Lateral connections are used in sewer rehabilitation to rectify leaks in the embedding area of main lines and the lateral lines that branch off from them. A lateral connection is a combined profile made from a short liner and hat seal. It is assembled as part of a trenchless procedure using robotic systems. During this process, the short liner lines the main line, whilst the integrated hat seal seals the lateral line in the embedding area. This design is based on a composite material: the supporting fabric of the short liner is made from a glass fiber mat, and the load-bearing substance of the hat seal is made from synthetic felt. A 2-component resin that lends the lateral connection its permanent dimensional stability serves as an adhesive bond. So, what do we now need to do to manufacture a lateral connection with a precise fit? How exactly does the resin injection process work? Michael Maul, a specialist in trenchless rehabilitation procedures at Schwalm Kanalsanierung, allowed me to take a peek over his shoulder and shows how the job’s done in four steps.
The line dimensions of the main line and lateral line were first of all determined and confirmed using the sewer land register and by examining the construction site. At this point, the following is required for the lateral line: A felt hat matching the line diameter and its branch angle (45 or 90 degrees). For the main line: A sufficiently large glass fiber mat. Felt hats are available as ready-made goods. Glass fiber mats are available as rolled goods and must be individually cut. Measurement tables make your work easier and increase accurate repeatability thanks to clearly defined guidelines. Continue reading under Details if you'd like to find out more.
Details: The glass fiber rolls used by Schwalm are 127 cm wide. For a DN 250 line (featuring a diameter of 250 mm or 25 cm), cut 85 cm of glass fiber mat from the endless roll. Now, lay down and fold the mat at both sides, so that double the thickness is achieved. Note for specialists: the two red and green stripes in the fabric indicate the direction of the chaining thread. But now, how do you get to this 85 cm?
Here's the solution: To precisely and geometrically determine a line's circumference, multiply the line diameter by pi (3.14). The mat must also overlap slightly, so that a positive-fit circular profile can be created. You need an allowance for this reason. A hem allowance, so to speak. Our glass fiber mat for a DN 250 line has an edge length of 85 cm (25 cm x 3.14 = 78.5 cm + 6.5 cm allowance). Michael Maul refers to the table with his foot rule. As I said, you work with measurement tables. Nobody simply sits there and performs a precise calculation with pi. But knowing what's behind it naturally creates clarity. It's better that you know what you're doing.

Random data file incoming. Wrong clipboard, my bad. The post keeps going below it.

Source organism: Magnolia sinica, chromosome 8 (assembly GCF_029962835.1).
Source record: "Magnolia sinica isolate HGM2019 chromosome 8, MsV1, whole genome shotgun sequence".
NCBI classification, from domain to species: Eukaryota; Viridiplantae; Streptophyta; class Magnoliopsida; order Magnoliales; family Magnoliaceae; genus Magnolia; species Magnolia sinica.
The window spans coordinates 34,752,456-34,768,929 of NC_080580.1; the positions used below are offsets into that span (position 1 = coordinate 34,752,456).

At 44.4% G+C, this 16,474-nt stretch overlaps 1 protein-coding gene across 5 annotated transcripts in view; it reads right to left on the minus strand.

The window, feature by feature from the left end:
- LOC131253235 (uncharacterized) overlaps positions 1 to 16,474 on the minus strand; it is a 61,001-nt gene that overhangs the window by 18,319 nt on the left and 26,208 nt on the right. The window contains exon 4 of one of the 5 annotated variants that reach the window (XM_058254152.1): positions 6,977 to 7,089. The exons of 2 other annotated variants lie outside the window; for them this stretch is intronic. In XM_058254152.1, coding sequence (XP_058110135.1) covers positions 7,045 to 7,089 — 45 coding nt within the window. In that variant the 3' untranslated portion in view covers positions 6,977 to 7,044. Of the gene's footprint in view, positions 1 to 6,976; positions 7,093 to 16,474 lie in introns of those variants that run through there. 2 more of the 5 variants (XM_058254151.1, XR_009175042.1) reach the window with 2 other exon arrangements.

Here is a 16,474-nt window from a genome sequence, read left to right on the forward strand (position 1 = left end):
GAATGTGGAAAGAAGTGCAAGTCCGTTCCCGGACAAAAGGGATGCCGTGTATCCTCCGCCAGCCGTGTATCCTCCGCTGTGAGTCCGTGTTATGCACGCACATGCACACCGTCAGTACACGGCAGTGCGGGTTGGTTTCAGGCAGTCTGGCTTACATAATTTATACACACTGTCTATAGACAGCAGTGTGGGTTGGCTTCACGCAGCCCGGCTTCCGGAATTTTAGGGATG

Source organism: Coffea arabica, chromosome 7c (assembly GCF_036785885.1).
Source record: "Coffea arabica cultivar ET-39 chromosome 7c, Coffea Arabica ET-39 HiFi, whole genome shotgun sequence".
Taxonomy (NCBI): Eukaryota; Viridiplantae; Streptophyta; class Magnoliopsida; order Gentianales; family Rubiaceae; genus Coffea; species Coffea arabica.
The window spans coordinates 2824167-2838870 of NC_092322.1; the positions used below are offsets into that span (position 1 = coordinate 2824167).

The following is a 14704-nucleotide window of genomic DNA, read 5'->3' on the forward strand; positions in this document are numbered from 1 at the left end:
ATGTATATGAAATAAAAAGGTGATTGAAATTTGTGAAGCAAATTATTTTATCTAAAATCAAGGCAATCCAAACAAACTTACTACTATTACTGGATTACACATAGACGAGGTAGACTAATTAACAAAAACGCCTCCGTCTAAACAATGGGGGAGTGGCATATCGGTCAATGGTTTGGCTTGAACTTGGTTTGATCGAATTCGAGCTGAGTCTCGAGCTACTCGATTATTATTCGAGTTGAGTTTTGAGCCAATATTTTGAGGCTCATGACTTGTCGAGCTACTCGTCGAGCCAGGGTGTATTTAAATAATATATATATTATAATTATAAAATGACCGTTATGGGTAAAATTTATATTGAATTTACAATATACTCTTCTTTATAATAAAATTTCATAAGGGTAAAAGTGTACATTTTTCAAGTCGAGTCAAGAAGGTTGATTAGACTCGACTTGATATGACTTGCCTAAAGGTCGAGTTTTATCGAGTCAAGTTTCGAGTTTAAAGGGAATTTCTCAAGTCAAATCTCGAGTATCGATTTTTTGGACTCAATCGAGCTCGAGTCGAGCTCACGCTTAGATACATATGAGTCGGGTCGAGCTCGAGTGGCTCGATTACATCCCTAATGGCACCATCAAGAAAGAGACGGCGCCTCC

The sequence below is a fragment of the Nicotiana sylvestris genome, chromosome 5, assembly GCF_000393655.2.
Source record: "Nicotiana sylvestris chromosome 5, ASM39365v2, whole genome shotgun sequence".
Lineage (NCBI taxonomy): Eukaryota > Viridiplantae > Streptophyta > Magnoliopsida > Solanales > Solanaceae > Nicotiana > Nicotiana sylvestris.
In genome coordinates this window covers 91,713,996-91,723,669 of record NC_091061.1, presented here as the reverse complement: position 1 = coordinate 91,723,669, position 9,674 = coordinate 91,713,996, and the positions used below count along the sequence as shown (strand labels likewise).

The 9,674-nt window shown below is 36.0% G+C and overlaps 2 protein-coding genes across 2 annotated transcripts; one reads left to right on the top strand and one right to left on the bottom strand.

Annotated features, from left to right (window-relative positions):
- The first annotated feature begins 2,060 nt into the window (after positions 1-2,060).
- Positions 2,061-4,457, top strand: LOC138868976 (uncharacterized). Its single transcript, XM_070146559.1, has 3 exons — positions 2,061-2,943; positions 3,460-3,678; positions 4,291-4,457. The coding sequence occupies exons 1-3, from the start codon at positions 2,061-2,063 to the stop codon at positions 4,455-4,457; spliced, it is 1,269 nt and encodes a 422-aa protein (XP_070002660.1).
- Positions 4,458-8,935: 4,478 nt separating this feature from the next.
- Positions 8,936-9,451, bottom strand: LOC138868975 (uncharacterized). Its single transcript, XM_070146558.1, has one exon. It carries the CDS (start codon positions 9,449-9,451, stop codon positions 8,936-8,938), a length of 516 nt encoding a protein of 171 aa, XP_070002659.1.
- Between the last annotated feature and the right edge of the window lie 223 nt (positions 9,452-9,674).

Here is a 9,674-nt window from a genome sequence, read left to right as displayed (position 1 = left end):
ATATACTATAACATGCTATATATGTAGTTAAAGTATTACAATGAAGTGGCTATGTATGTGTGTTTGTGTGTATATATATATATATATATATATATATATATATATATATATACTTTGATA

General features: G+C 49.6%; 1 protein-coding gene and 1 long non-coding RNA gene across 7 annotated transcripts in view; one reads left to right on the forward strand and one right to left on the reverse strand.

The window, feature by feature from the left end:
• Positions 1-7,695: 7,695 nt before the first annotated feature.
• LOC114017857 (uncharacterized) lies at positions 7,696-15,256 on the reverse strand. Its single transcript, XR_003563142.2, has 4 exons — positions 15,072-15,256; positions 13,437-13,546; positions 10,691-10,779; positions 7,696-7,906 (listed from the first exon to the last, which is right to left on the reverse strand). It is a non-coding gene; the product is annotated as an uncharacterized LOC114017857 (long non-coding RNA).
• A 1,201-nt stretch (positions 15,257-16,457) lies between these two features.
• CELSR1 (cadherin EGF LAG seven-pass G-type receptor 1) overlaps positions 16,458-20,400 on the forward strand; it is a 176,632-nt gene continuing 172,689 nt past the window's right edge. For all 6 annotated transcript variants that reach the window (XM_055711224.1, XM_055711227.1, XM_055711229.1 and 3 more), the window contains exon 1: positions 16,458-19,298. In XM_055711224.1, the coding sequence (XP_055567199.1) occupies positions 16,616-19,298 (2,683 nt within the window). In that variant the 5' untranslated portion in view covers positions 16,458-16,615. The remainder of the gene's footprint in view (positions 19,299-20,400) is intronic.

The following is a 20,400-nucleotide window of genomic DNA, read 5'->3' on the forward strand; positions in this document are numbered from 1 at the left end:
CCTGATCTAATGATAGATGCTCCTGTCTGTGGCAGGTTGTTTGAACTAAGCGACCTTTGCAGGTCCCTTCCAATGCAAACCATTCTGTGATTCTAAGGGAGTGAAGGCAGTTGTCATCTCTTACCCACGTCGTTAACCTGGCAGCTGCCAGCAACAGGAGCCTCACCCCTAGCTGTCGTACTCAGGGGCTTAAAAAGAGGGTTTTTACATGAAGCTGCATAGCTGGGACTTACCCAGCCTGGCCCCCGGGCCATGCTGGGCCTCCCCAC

The glass fiber mat now requires a circular cut-out for the felt hat, as the lateral connection is a combined profile made from a hat seal and short liner. And this glass fiber collar size must therefore be big enough to also hold the cylindrical felt hat. The images below provide clarification on this matter.
Details: For step 2, the once-folded glass fiber mat is folded once again towards the red and green stripes. It is therefore four times the thickness now. Michael Maul now cuts a semi-circle in the center of the folded edge. The diameter of the semi-circle corresponds to the diameter of the felt hat. It's a little like origami. Use this trick to ensure that you don't cut an entire circle. It's easier and creates fantastic results if you work carefully. Opened out again, the entire thing looks like the illustration shown in the picture below. Here, you can see the circular cut-out through which the felt hat is placed later on.
Gradually coat the twice-folded glass fiber mat with resin, working outward from the inside. To this end, first of all fold the upper part of the twice-folded glass fiber mat to the side again. If you roll up the two halves that have been folded away, as Michael Maul is demonstrating here, you have a neat working environment in front of you. Being just as careful, soak the felt hat with resin. Distribute the resin evenly over the entire surface using a spatula. Protect your work space and use a piece of foil as an underlay.
Details: Schwalm uses a container of 2C resin that's tailored to the quantities of resin required, thereby countering irritating residues.
The felt hat and short liner are now both soaked with resin. To prepare for the next step, wrap the rubber sleeve of the lateral connection packer with polyethylene foil to protect from becoming dirty with resin. Now, attach the lateral connection in this order: First of all, place the felt hat over the hat bubble and its press its brim onto the lateral connection body, making sure there aren’t any creases. Now, apply the short liner mat soaked in resin. It's important that the felt brim ends up lying underneath the short liner mat, so that a positive-fit structure is formed on the lateral line. In the image, you can clearly see the suitably cut circular opening for the chosen felt hat format. Additionally attached adhesive tapes hold the still-damp liner material in position.
Now, the lateral connection packer is prepared for line rehabilitation. Using the Talpa sewer rehab robot, the operator maneuvers the lateral connection packer to the repair area in the sewer.
Details: A good tradesman cares for his tool. Lateral connection packers are robust from the moment in time at which they leave our premises. They have a long service life when cared for well, and correctly. The aforementioned PE foil in particular protects the rubber sleeve from resin impurities, which impair elasticity over time. We use PE foil from the roll for the lateral connection packer's body and PE bags for the rubber hat.